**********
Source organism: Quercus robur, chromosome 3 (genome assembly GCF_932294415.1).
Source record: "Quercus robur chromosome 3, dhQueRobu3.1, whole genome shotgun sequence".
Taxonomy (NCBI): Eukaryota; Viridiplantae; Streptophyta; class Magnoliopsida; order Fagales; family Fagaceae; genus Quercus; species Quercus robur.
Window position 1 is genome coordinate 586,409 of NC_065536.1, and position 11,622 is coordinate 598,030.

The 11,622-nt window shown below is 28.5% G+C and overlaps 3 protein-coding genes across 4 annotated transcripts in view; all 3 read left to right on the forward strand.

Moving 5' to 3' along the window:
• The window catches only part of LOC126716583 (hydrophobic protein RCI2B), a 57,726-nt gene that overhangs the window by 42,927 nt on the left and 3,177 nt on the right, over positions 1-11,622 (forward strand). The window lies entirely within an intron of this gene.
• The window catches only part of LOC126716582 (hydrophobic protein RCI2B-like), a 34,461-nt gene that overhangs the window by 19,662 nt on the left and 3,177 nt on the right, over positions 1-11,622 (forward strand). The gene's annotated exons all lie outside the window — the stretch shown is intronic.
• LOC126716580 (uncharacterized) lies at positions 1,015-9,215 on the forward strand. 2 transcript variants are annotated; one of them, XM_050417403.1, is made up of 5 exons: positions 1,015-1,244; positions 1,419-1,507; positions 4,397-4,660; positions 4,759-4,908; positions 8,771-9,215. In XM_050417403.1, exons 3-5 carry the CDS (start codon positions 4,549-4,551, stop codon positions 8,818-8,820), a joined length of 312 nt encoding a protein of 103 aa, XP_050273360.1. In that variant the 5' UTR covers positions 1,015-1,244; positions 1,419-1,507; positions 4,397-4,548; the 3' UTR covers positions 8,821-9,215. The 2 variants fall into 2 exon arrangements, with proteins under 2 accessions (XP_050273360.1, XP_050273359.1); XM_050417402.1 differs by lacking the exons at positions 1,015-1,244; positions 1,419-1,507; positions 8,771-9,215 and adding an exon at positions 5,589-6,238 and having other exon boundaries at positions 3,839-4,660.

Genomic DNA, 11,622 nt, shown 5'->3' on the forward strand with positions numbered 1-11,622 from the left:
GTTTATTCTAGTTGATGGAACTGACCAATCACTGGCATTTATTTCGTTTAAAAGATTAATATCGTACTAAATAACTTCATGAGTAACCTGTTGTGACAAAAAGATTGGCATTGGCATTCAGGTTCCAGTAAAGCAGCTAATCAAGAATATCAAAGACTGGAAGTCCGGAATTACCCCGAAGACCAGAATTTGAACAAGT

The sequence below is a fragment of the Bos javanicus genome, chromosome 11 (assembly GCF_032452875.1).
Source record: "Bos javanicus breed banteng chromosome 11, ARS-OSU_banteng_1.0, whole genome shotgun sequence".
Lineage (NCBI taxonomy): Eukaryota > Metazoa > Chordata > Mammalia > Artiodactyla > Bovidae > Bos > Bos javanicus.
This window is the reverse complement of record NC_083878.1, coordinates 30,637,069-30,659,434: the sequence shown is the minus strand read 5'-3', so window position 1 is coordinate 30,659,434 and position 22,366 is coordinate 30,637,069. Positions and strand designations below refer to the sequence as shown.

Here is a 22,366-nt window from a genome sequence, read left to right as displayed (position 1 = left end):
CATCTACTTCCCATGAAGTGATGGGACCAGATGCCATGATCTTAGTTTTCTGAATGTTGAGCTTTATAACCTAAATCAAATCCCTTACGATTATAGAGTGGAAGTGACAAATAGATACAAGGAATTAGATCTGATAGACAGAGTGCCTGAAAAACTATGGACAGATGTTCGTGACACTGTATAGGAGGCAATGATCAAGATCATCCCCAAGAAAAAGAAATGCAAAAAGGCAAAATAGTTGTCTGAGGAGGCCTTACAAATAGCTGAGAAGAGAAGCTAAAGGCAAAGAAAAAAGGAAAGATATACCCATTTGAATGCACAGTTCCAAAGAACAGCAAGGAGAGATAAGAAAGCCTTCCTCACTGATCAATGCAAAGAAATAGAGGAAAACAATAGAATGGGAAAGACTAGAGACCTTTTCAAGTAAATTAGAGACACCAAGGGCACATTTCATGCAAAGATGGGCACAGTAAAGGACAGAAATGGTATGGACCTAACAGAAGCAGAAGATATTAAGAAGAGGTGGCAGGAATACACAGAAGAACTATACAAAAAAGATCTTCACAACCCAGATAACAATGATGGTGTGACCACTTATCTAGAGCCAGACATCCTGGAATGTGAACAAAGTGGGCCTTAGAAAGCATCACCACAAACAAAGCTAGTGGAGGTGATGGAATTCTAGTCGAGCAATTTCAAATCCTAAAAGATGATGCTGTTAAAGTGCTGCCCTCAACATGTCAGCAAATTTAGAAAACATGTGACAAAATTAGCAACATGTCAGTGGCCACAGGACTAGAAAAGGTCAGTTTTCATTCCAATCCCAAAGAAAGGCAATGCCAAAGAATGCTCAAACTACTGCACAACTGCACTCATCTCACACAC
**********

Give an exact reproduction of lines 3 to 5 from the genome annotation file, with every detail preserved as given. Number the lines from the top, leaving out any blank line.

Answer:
Taxonomy (NCBI): Eukaryota; Viridiplantae; Streptophyta; class Magnoliopsida; order Fagales; family Fagaceae; genus Quercus; species Quercus robur.
Window position 1 is genome coordinate 586,409 of NC_065536.1, and position 11,622 is coordinate 598,030.

The 11,622-nt window shown below is 28.5% G+C and overlaps 3 protein-coding genes across 4 annotated transcripts in view; all 3 read left to right on the forward strand.